By Lynnette Khalfani-Cox, The Money Coach®
Having an emergency fund is a surefire way to protect you and your family against unforeseen events. A solid emergency fund can give you a buffer if things go wrong — like when your car breaks down, or something in your household needs repair.
Without some extra savings, however, these short-term problems can plague you for what seems like forever. If you lack emergency funds, in a financial pinch you may also find yourself racking up credit card debt or borrowing from family members. Needless to say, you’d probably rather avoid either of those scenarios.
So how can you stash away the funds you need to deal with life’s inevitable challenges?
Here are three secrets to building an emergency fund.
Secret #1: Habits and consistency beat huge amounts of cash
In order to build a healthy emergency fund, it’s important to understand that your habits, and being a consistent saver, matter far more than the specific dollar amount of cash you’re currently able to sock away each month.
But unfortunately, too many people feel defeated before they really even get started because conventional personal finance wisdom suggests that you “should” have a minimum of three months worth of expenses set aside in an emergency fund. Some experts even recommend six or 12 months worth of savings. So some people (erroneously) think that if they’re not saving $250 to $500 a month or more, they must be wasting their time, or perhaps doing something wrong.
Obviously, the bigger the emergency fund you amass, the more financially secure you’ll be if you have to weather some unexpected economic storm. But if you don’t have anywhere near three months’ worth of expenses — or even a one month emergency fund — don’t despair. These are guidelines or rules to tell you an optimal savings scenario.
You’re supposed to work toward having that three-month cushion. But there’s no shame in acknowledging that you do not currently have that amount saved. And that’s OK. Just strive for the goal you set as an ongoing target. And then save what you can afford little by little. If it’s $25 a month, or maybe $50 or $100 monthly, that’s perfectly fine.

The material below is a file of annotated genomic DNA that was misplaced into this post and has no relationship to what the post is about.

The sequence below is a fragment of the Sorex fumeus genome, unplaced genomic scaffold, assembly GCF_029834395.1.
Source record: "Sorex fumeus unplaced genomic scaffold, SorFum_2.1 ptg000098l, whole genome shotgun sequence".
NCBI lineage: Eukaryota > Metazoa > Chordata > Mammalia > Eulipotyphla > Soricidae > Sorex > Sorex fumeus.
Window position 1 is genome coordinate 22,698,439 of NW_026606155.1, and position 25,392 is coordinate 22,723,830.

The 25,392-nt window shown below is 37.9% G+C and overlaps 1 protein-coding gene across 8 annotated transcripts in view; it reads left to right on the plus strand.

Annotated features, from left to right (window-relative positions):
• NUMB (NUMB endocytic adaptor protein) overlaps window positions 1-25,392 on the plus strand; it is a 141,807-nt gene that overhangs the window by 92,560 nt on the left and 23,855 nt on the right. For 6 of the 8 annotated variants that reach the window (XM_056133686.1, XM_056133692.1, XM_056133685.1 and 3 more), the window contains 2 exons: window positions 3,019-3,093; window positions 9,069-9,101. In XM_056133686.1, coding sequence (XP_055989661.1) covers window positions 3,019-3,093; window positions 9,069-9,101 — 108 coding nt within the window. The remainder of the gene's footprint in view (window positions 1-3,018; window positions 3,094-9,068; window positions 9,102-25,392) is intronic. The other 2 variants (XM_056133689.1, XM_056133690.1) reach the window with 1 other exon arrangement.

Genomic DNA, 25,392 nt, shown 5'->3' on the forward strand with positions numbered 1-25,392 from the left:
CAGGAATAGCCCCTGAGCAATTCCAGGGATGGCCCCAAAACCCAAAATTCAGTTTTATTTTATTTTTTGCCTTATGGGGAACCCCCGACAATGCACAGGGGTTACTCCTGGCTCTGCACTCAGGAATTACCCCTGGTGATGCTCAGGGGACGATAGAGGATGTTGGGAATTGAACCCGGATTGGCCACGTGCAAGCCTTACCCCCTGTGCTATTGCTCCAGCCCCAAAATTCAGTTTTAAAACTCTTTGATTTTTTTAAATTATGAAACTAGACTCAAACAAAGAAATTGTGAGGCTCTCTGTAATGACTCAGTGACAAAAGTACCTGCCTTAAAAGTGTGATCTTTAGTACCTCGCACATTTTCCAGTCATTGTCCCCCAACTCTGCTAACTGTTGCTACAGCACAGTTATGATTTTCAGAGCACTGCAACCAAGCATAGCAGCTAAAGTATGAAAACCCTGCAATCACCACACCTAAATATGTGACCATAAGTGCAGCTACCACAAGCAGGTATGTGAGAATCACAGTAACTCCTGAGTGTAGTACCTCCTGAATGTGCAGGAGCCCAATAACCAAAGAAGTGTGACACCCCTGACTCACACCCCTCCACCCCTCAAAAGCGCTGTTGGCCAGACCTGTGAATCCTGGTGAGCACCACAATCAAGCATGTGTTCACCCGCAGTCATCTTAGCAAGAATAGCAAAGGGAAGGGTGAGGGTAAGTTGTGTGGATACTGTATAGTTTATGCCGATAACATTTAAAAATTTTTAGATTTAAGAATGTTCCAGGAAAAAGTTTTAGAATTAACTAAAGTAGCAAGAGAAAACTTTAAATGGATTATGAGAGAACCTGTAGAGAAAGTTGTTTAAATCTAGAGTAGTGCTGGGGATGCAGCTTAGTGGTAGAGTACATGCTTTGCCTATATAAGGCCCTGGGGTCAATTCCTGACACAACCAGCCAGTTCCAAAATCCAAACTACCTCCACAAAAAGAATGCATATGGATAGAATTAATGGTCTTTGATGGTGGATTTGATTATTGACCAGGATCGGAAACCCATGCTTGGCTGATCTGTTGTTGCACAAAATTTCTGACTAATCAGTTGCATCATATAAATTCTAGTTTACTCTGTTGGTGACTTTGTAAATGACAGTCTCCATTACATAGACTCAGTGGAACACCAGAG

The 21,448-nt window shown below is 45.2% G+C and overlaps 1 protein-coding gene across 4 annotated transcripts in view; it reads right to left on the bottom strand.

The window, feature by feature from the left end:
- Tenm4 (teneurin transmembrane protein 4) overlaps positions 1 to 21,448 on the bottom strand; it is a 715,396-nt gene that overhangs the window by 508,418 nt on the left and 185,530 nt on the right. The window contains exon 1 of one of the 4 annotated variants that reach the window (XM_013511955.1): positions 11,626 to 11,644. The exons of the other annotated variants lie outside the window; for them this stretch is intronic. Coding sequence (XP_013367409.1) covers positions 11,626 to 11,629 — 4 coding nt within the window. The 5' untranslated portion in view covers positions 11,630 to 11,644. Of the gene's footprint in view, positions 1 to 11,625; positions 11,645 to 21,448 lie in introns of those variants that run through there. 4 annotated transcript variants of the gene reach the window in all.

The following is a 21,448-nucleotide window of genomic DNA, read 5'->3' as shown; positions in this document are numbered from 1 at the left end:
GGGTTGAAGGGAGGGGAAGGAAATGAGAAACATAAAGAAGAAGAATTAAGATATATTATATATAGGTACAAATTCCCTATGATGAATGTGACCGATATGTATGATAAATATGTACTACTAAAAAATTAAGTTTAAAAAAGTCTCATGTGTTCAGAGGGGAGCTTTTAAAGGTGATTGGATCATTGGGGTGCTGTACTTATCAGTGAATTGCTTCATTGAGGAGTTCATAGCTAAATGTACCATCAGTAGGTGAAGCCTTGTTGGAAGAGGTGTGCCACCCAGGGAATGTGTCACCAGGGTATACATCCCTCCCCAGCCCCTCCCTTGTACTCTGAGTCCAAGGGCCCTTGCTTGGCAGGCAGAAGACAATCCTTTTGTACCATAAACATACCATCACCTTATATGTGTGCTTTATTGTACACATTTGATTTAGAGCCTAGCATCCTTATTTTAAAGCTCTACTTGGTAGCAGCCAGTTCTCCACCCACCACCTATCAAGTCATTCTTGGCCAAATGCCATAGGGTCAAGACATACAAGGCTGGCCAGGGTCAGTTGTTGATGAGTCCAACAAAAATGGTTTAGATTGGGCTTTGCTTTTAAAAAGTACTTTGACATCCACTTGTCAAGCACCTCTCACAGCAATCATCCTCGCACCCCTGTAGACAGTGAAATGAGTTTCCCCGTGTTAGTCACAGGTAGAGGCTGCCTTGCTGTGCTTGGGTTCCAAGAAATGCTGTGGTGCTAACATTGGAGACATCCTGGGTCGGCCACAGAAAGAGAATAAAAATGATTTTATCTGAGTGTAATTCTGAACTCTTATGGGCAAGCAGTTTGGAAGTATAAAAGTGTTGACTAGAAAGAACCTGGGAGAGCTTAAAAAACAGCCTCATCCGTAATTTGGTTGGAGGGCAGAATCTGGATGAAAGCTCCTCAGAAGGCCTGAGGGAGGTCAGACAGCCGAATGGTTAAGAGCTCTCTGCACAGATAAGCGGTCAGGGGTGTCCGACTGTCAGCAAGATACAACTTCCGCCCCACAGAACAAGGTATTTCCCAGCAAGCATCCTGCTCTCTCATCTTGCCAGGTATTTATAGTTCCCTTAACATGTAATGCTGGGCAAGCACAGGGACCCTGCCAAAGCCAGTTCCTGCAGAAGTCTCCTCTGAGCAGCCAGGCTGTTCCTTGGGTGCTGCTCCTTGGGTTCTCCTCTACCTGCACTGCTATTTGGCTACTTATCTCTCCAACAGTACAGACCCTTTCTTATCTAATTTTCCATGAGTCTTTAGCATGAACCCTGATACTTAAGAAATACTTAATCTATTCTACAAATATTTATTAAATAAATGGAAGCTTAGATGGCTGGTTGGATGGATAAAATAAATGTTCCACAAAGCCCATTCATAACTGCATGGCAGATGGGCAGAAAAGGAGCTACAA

What is most important is that you get into the habit of savings, and that you train yourself to become a disciplined saver who sets aside money consistently, no matter what. Once you get into the habit of savings, the money will certainly build and you’ll ultimately reach your emergency savings goal.
Secret #2: If you don’t see it, you can’t spend it
Another secret that successful savers know is that if they don’t “see” or “get” the money that that they’ve earned, they can’t spend it. So they make savings automatic.
The easiest way to automate your savings, and grow your emergency fund, is to have a fixed amount of money automatically taken from your paycheck and deposited into a savings account that you don’t touch — except in the event of a true emergency.
Secret #3: Money isn’t meant to mingle
If you launched a small business, or even started a side-hustle as a freelancer, any accountant worth his salt would tell you: don’t mix or “co-mingle” your personal funds with your business funds.
Keeping your personal finances separate from your business finances is cleaner from an accounting standpoint, plus it helps show the IRS all the precise income and specific expenses that apply only to the business.
This same philosophy should be applied to growing your emergency fund: don’t mix or mingle it with other funds!
Without this precaution, it’s simply way too easy to lump together all your savings, or event to put emergency savings into a checking account, and then lose track of what money is supposed to be used for various purposes.
So instead of having one generic savings account or mingling your savings and spending money together in a single checking account, do yourself a financial favor: open a stand-alone savings account that is designated for just one purpose, serving as your emergency fund.
By having this specially earmarked account, you’ll also be able to better monitor your financial progress, which will help you reach your emergency savings goal sooner rather than later.
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